The government has rejected plans for a 305-metre high skyscraper to be built near the Tower of London, saying it would be detrimental to heritage sites in the area.
Although its design is controversial, the Tulip, named for its thin stem and bulbous glass dome, was tipped to be given the green light.
The surprise decision comes three years after the planning application was submitted and two years after mayor of London Sadiq Khan threw the proposal out, suggesting it would cause “harm to London’s skyline”.
If approved, the Tulip would have become the tallest building in the City of London and the second highest in the capital, just a handful of metres shorter than the Shard.
In a letter explaining the decision to turn down the application, the Department for Levelling Up, Housing and Communities dismissed the tower as a “muddle of architectural ideas”.
It added that “the quality of design would not be nearly high enough as to negate its harm to the settings of heritage assets”.
The department, which is run by housing secretary of state Michael Gove, also mentioned that the project would be environmentally “unsustainable”, as lots of concrete would be required to construct its pole.
The government veto met with the approval of Mr Khan, who expressed his delight that the appeal lodged by the developer, Bury Street Properties, had failed.
A spokesman for the mayor said: “Sadiq has long argued that the proposed tower would be little more than a concrete lift shaft with a viewing gallery at the top, offering very little in terms of benefits for Londoners, with no new office space or housing.”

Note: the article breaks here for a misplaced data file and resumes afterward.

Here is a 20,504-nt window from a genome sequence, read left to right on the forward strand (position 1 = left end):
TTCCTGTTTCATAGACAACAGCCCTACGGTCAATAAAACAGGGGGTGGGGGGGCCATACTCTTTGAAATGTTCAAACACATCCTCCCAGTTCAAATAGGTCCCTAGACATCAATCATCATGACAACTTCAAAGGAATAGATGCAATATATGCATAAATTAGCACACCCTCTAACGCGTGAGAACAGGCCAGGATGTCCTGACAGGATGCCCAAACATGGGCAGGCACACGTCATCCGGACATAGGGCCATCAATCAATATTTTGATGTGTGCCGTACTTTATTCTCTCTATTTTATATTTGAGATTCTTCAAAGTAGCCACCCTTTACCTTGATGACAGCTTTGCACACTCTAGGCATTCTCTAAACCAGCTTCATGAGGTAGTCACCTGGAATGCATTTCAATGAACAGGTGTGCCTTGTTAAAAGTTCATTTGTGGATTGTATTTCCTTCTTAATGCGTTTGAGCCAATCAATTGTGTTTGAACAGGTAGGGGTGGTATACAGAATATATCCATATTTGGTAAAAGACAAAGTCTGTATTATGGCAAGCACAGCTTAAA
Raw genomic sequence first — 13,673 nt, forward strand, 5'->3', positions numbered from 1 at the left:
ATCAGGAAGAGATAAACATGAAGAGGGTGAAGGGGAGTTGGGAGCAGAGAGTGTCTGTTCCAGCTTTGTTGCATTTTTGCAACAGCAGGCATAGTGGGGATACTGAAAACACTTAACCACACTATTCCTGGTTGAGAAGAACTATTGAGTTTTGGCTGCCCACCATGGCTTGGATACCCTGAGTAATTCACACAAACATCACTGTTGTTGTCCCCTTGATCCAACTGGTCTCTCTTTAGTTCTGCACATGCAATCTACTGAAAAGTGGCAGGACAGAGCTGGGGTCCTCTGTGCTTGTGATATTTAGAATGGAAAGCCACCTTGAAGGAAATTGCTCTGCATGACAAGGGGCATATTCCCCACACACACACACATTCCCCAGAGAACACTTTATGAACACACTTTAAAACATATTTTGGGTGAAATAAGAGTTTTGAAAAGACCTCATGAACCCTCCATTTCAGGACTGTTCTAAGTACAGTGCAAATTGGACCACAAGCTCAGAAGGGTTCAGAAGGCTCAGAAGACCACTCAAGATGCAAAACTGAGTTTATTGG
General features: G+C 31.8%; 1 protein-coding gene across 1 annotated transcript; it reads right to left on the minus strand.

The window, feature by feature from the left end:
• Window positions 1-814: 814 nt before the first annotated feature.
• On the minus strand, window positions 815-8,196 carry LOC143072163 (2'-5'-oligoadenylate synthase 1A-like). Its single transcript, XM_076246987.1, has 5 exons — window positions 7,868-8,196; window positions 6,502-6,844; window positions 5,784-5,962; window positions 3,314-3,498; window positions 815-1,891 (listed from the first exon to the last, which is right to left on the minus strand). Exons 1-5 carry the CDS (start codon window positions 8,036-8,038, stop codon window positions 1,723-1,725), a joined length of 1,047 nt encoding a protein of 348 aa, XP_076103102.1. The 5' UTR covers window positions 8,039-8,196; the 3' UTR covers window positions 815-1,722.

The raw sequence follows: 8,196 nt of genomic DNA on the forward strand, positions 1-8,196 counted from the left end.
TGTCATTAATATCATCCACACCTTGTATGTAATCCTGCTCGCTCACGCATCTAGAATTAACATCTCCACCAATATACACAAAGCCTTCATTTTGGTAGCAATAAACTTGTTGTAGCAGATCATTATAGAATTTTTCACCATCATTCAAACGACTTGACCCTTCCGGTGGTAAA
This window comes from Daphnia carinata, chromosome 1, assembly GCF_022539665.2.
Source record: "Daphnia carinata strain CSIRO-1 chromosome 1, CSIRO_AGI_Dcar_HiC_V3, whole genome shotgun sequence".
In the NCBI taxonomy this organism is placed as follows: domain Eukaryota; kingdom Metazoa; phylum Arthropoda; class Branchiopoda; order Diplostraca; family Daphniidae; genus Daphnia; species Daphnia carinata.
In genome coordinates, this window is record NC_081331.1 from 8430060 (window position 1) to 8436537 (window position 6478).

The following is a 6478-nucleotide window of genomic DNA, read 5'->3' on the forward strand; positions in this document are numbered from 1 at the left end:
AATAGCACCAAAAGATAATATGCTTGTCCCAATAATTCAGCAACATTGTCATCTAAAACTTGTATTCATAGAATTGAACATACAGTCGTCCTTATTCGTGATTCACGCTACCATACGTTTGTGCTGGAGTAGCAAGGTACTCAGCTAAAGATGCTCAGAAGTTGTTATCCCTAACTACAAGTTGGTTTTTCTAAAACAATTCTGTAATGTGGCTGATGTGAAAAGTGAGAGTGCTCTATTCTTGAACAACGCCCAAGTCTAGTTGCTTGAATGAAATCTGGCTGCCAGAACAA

Historic England, which has opposed the project since its inception, was also pleased with the result.
Duncan WIlson, the organisation’s chief executive, said the Tulip would be “highly incongruous” with the Tower of London, and would detract from millions of visitors’ experience.
“We welcome this outcome, which will help to protect one of the world’s great historic monuments that has provided a stage for our shared history for over 900 years,” he said.
The planning application was brought by Brazil’s J Safra Group, which owns the Gherkin and the Tulip’s proposed site, and the architecture firm Foster + Partners.
Responding to the government’s decision, the developer said: “We are disappointed by the UK government’s decision to refuse planning permission for the Tulip.
“In our opinion, this project represented a unique opportunity to reaffirm London’s world-leading reputation in architecture, culture, education, and tourism.”
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